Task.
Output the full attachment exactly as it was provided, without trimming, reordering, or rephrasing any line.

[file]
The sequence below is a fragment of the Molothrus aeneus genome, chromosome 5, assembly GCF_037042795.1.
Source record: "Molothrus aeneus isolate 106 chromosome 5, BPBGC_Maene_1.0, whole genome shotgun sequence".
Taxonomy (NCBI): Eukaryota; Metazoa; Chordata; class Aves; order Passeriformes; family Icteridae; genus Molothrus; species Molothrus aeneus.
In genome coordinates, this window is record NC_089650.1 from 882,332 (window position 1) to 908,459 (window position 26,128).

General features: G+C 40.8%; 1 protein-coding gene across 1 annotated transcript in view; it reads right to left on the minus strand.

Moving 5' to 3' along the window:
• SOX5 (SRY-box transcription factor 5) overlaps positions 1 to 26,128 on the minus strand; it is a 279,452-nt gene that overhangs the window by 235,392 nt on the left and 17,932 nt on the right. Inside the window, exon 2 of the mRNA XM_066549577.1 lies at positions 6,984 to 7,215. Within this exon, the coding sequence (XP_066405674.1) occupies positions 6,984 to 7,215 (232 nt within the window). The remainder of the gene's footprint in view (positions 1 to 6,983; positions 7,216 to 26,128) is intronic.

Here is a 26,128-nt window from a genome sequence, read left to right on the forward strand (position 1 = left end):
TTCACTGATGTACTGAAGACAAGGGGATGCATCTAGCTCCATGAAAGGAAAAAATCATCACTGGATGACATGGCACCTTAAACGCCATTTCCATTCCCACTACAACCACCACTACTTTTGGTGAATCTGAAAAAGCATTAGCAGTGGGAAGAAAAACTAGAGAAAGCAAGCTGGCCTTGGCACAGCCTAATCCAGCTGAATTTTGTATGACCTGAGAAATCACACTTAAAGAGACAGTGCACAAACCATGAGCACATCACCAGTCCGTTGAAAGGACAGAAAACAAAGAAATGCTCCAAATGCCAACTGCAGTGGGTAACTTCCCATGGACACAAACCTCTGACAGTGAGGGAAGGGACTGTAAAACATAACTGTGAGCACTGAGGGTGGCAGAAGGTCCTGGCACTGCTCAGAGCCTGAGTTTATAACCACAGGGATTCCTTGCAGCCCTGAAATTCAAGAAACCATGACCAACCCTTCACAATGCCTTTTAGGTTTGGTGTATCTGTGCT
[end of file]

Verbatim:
The sequence below is a fragment of the Molothrus aeneus genome, chromosome 5, assembly GCF_037042795.1.
Source record: "Molothrus aeneus isolate 106 chromosome 5, BPBGC_Maene_1.0, whole genome shotgun sequence".
Taxonomy (NCBI): Eukaryota; Metazoa; Chordata; class Aves; order Passeriformes; family Icteridae; genus Molothrus; species Molothrus aeneus.
In genome coordinates, this window is record NC_089650.1 from 882,332 (window position 1) to 908,459 (window position 26,128).

General features: G+C 40.8%; 1 protein-coding gene across 1 annotated transcript in view; it reads right to left on the minus strand.

Moving 5' to 3' along the window:
• SOX5 (SRY-box transcription factor 5) overlaps positions 1 to 26,128 on the minus strand; it is a 279,452-nt gene that overhangs the window by 235,392 nt on the left and 17,932 nt on the right. Inside the window, exon 2 of the mRNA XM_066549577.1 lies at positions 6,984 to 7,215. Within this exon, the coding sequence (XP_066405674.1) occupies positions 6,984 to 7,215 (232 nt within the window). The remainder of the gene's footprint in view (positions 1 to 6,983; positions 7,216 to 26,128) is intronic.

Here is a 26,128-nt window from a genome sequence, read left to right on the forward strand (position 1 = left end):
TTCACTGATGTACTGAAGACAAGGGGATGCATCTAGCTCCATGAAAGGAAAAAATCATCACTGGATGACATGGCACCTTAAACGCCATTTCCATTCCCACTACAACCACCACTACTTTTGGTGAATCTGAAAAAGCATTAGCAGTGGGAAGAAAAACTAGAGAAAGCAAGCTGGCCTTGGCACAGCCTAATCCAGCTGAATTTTGTATGACCTGAGAAATCACACTTAAAGAGACAGTGCACAAACCATGAGCACATCACCAGTCCGTTGAAAGGACAGAAAACAAAGAAATGCTCCAAATGCCAACTGCAGTGGGTAACTTCCCATGGACACAAACCTCTGACAGTGAGGGAAGGGACTGTAAAACATAACTGTGAGCACTGAGGGTGGCAGAAGGTCCTGGCACTGCTCAGAGCCTGAGTTTATAACCACAGGGATTCCTTGCAGCCCTGAAATTCAAGAAACCATGACCAACCCTTCACAATGCCTTTTAGGTTTGGTGTATCTGTGCT